Ma continued, discussing these youthful performers’ interactions during the immersion lessons and practice sessions. “They have the capacity to be very compassionate,” Ma said. “They help each other. These are remarkable young people. They are wonderful human beings.”
Yee, who has been involved with SDCHM for 30 years, stated that he returned as board chairman in 2016.
“I am amazed and pleased at the brilliance of these young musicians,” Yee said. “This is a good way for the museum to connect with the younger generation.”
Yee described the museum facilities expansion from the original Building 1 to include in 2004 Building 2, Dr. Sun Yat-Sen Memorial Extension, an open gallery that hosted a summertime show of artwork by contemporary Chinese painter Yihong Zhou. The Chuang Center, referred to as Building 3, followed in 2013.
Zhou’s paintings are uniquely expressive, depicting Chinese citizens in common activities of daily life over the past few decades. Zhou taught visual arts at the Huazhong University of Science and Technology as is a member of the Shenzhen Artists Association. The Zhou exhibit “Emotions and Landscapes” closed on Aug. 11. The fall-through-winter exhibition at the extension, set to open on Sept. 15, will show the 16th-19th century Chinese export porcelain.
This is one of many programs that SDCHM participates in to bring awareness of this unique museum of Chinese art. In July, it teamed with the University Club atop Symphony Towers for a members-only reception displaying several pieces of 20th-century Chinese paintings and calligraphy.
Polly Liew, SDCHM director and chair of the Selection Committee curated the exhibit.
“I thought I would bring them pieces that have historical value,” Liew said. “I picked calligraphy from our founding father, and our first president’s calligraphies. Also I included some of our famous artists from Taiwan. I am an art lover. All of the pieces have different styles. Some tedious, fine and some modern, more impressionist. Some of them are amazing, it’s like they have a magic brush.”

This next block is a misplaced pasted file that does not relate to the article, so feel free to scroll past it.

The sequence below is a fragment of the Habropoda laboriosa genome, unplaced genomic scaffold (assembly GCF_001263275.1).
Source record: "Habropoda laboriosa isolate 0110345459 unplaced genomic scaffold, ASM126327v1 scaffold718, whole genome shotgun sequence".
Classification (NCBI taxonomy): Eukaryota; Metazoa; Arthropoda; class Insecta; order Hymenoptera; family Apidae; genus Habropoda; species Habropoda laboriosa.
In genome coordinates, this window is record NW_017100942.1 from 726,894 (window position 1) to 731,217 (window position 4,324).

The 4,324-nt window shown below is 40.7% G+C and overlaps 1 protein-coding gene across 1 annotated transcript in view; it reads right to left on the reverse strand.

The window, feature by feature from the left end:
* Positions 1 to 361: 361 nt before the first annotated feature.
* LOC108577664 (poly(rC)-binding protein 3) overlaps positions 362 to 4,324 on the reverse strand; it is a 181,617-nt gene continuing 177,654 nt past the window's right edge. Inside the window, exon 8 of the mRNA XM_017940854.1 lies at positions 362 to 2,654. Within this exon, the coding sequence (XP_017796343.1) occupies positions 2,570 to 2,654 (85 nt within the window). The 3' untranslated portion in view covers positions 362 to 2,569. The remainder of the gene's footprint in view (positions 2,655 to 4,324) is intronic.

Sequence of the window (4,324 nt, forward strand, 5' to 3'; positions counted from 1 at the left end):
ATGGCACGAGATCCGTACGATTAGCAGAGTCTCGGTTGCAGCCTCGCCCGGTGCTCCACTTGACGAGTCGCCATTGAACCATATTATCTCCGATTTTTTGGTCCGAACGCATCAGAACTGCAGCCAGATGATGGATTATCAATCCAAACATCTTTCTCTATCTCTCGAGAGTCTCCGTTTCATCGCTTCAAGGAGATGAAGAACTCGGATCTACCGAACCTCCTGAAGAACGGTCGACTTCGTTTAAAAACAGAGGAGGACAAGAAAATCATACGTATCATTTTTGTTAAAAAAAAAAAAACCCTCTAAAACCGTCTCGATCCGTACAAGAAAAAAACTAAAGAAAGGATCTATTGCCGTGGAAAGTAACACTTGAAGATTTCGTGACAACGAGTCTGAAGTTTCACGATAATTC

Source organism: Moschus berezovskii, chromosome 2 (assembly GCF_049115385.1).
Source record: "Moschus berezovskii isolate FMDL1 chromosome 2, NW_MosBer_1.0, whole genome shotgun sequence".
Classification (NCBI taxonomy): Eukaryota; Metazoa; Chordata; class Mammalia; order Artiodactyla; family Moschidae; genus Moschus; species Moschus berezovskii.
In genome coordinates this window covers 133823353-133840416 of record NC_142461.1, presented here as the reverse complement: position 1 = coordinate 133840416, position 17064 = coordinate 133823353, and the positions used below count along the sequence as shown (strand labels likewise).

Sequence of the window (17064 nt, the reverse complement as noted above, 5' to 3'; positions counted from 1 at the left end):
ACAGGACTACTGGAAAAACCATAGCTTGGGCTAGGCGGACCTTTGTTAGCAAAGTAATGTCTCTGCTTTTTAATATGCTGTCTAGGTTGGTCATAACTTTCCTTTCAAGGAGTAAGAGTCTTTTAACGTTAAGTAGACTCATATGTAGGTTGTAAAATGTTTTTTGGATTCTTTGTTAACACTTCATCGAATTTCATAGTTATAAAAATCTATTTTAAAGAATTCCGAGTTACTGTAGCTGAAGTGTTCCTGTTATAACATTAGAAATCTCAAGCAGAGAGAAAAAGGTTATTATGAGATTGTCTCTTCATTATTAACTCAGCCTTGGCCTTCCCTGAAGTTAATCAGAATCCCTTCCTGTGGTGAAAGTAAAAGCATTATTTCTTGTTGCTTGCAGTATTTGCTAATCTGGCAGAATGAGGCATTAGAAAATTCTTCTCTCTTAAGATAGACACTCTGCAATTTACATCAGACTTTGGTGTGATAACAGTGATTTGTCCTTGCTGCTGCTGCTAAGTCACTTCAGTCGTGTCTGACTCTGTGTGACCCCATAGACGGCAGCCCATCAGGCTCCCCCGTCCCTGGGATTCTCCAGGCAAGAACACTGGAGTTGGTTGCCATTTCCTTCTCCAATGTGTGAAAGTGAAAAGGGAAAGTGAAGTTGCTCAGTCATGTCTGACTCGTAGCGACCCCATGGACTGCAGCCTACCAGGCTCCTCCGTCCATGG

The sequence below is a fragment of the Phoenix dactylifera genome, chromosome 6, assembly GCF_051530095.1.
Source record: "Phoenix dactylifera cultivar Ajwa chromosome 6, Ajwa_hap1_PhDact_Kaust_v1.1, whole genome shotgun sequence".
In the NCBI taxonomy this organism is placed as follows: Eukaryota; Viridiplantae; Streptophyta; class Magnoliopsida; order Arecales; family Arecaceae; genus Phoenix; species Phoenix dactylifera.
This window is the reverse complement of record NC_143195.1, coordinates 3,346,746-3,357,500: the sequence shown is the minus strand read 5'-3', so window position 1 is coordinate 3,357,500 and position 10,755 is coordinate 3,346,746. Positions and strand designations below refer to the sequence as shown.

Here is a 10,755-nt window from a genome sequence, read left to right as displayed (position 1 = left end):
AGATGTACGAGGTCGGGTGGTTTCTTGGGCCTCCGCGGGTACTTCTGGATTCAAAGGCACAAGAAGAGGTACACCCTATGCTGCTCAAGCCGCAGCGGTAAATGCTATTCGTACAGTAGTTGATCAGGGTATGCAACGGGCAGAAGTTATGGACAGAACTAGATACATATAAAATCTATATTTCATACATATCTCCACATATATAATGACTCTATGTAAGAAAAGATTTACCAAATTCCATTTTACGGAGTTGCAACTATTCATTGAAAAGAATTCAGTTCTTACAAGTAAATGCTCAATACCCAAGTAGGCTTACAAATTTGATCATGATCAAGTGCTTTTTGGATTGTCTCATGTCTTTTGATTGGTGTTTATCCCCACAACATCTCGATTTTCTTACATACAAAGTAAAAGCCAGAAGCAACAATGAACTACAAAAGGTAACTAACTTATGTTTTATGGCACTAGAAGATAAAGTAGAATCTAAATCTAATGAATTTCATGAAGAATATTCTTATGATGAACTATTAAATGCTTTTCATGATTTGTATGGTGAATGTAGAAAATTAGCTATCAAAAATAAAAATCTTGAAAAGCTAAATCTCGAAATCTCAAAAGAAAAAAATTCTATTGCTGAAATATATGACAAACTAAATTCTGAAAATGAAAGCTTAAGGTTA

Charlotte Hartwell, University Club members relations coordinator, said the club has quarterly art exhibits, all unique, with openings for each of them. “This is a wonderful exhibit and we also coordinate a reception later at the San Diego Chinese Historical Museum, which is a good way to connect the community and the art world to our membership,” Harwell said.
Frank Busic, University Club manager, said there are many facets within the club that make it happen.
“This is a member function that bonds the membership with outside activity coming in,” Busic said. “Our membership has a lot of nonprofits within its membership but exposing them to a wonderful amenity like this helps build membership. The University Club is an invitation-only club, but if someone does not have a connection at the club, they are welcome to set up a tour through members relations, get an idea of what the club is about and also become introduced to some existing members.”
—B.J. Coleman is a local freelance journalist and editor/staff reporter with 22nd District Legionnaire. B.J. can be reached at firstname.lastname@example.org.Tags: B.J. Coleman, Bravo! International Music Academy, Chinese Historical museum, Gates Photography, San Diego Chinese Historical Museum, Tender and talented, University Club, Yihong Zhou